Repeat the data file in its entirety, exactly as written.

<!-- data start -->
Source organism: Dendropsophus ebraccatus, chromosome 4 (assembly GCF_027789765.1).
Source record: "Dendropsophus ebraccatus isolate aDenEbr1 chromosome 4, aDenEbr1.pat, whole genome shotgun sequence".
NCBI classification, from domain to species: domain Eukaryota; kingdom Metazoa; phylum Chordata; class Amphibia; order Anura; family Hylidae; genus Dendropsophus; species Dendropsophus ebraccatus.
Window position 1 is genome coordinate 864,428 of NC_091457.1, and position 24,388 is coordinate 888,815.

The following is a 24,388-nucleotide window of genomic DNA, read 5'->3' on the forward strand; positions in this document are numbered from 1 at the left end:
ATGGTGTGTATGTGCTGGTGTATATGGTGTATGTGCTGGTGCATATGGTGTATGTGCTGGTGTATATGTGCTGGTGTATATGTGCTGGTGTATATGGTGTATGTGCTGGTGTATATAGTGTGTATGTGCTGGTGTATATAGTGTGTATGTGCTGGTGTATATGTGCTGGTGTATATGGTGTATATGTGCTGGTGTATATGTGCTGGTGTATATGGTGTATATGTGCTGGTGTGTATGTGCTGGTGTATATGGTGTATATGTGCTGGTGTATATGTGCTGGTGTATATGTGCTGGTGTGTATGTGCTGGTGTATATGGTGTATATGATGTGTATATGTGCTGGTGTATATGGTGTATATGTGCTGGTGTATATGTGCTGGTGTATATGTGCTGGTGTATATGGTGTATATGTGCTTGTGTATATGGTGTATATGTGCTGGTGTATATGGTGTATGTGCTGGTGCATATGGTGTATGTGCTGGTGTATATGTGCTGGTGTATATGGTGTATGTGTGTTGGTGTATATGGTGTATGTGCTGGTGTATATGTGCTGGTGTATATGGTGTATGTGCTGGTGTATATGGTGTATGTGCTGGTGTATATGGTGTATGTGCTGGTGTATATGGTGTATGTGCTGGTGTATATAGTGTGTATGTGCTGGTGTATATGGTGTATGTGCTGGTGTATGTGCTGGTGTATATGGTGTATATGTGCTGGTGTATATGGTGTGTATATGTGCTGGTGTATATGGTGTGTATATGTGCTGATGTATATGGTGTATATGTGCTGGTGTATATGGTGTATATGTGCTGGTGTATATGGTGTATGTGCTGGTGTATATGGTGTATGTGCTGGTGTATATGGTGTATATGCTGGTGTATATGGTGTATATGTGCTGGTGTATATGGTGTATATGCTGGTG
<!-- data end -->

Source organism: Dendropsophus ebraccatus, chromosome 4 (assembly GCF_027789765.1).
Source record: "Dendropsophus ebraccatus isolate aDenEbr1 chromosome 4, aDenEbr1.pat, whole genome shotgun sequence".
NCBI classification, from domain to species: domain Eukaryota; kingdom Metazoa; phylum Chordata; class Amphibia; order Anura; family Hylidae; genus Dendropsophus; species Dendropsophus ebraccatus.
Window position 1 is genome coordinate 864,428 of NC_091457.1, and position 24,388 is coordinate 888,815.

The following is a 24,388-nucleotide window of genomic DNA, read 5'->3' on the forward strand; positions in this document are numbered from 1 at the left end:
ATGGTGTGTATGTGCTGGTGTATATGGTGTATGTGCTGGTGCATATGGTGTATGTGCTGGTGTATATGTGCTGGTGTATATGTGCTGGTGTATATGGTGTATGTGCTGGTGTATATAGTGTGTATGTGCTGGTGTATATAGTGTGTATGTGCTGGTGTATATGTGCTGGTGTATATGGTGTATATGTGCTGGTGTATATGTGCTGGTGTATATGGTGTATATGTGCTGGTGTGTATGTGCTGGTGTATATGGTGTATATGTGCTGGTGTATATGTGCTGGTGTATATGTGCTGGTGTGTATGTGCTGGTGTATATGGTGTATATGATGTGTATATGTGCTGGTGTATATGGTGTATATGTGCTGGTGTATATGTGCTGGTGTATATGTGCTGGTGTATATGGTGTATATGTGCTTGTGTATATGGTGTATATGTGCTGGTGTATATGGTGTATGTGCTGGTGCATATGGTGTATGTGCTGGTGTATATGTGCTGGTGTATATGGTGTATGTGTGTTGGTGTATATGGTGTATGTGCTGGTGTATATGTGCTGGTGTATATGGTGTATGTGCTGGTGTATATGGTGTATGTGCTGGTGTATATGGTGTATGTGCTGGTGTATATGGTGTATGTGCTGGTGTATATAGTGTGTATGTGCTGGTGTATATGGTGTATGTGCTGGTGTATGTGCTGGTGTATATGGTGTATATGTGCTGGTGTATATGGTGTGTATATGTGCTGGTGTATATGGTGTGTATATGTGCTGATGTATATGGTGTATATGTGCTGGTGTATATGGTGTATATGTGCTGGTGTATATGGTGTATGTGCTGGTGTATATGGTGTATGTGCTGGTGTATATGGTGTATATGCTGGTGTATATGGTGTATATGTGCTGGTGTATATGGTGTATATGCTGGTG